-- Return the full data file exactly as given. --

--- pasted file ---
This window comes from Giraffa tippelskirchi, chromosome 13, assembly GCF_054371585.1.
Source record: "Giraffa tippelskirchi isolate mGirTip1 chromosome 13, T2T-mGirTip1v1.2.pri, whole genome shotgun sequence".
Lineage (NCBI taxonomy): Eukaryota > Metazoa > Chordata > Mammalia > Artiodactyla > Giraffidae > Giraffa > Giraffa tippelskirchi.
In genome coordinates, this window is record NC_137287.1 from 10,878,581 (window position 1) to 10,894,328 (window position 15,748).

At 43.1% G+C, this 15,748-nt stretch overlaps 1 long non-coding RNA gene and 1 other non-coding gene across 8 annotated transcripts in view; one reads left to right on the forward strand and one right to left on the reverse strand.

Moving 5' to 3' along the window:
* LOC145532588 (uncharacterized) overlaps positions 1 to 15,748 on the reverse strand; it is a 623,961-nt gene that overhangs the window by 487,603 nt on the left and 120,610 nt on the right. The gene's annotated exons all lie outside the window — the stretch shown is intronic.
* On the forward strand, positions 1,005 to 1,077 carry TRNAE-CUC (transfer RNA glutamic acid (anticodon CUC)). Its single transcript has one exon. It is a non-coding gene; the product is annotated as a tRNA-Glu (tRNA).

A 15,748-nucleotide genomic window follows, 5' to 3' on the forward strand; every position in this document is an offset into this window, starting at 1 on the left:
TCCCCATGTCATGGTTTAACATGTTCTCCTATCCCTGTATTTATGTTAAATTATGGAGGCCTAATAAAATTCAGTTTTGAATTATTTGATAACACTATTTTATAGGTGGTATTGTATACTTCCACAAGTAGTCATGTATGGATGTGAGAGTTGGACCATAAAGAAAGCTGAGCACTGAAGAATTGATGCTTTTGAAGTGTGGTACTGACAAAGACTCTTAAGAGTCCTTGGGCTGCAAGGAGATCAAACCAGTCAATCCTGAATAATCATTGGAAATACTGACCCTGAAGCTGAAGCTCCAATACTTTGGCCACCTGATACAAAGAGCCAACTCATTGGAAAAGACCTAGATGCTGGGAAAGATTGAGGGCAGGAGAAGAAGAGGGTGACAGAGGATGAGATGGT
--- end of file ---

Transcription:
This window comes from Giraffa tippelskirchi, chromosome 13, assembly GCF_054371585.1.
Source record: "Giraffa tippelskirchi isolate mGirTip1 chromosome 13, T2T-mGirTip1v1.2.pri, whole genome shotgun sequence".
Lineage (NCBI taxonomy): Eukaryota > Metazoa > Chordata > Mammalia > Artiodactyla > Giraffidae > Giraffa > Giraffa tippelskirchi.
In genome coordinates, this window is record NC_137287.1 from 10,878,581 (window position 1) to 10,894,328 (window position 15,748).

At 43.1% G+C, this 15,748-nt stretch overlaps 1 long non-coding RNA gene and 1 other non-coding gene across 8 annotated transcripts in view; one reads left to right on the forward strand and one right to left on the reverse strand.

Moving 5' to 3' along the window:
* LOC145532588 (uncharacterized) overlaps positions 1 to 15,748 on the reverse strand; it is a 623,961-nt gene that overhangs the window by 487,603 nt on the left and 120,610 nt on the right. The gene's annotated exons all lie outside the window — the stretch shown is intronic.
* On the forward strand, positions 1,005 to 1,077 carry TRNAE-CUC (transfer RNA glutamic acid (anticodon CUC)). Its single transcript has one exon. It is a non-coding gene; the product is annotated as a tRNA-Glu (tRNA).

A 15,748-nucleotide genomic window follows, 5' to 3' on the forward strand; every position in this document is an offset into this window, starting at 1 on the left:
TCCCCATGTCATGGTTTAACATGTTCTCCTATCCCTGTATTTATGTTAAATTATGGAGGCCTAATAAAATTCAGTTTTGAATTATTTGATAACACTATTTTATAGGTGGTATTGTATACTTCCACAAGTAGTCATGTATGGATGTGAGAGTTGGACCATAAAGAAAGCTGAGCACTGAAGAATTGATGCTTTTGAAGTGTGGTACTGACAAAGACTCTTAAGAGTCCTTGGGCTGCAAGGAGATCAAACCAGTCAATCCTGAATAATCATTGGAAATACTGACCCTGAAGCTGAAGCTCCAATACTTTGGCCACCTGATACAAAGAGCCAACTCATTGGAAAAGACCTAGATGCTGGGAAAGATTGAGGGCAGGAGAAGAAGAGGGTGACAGAGGATGAGATGGT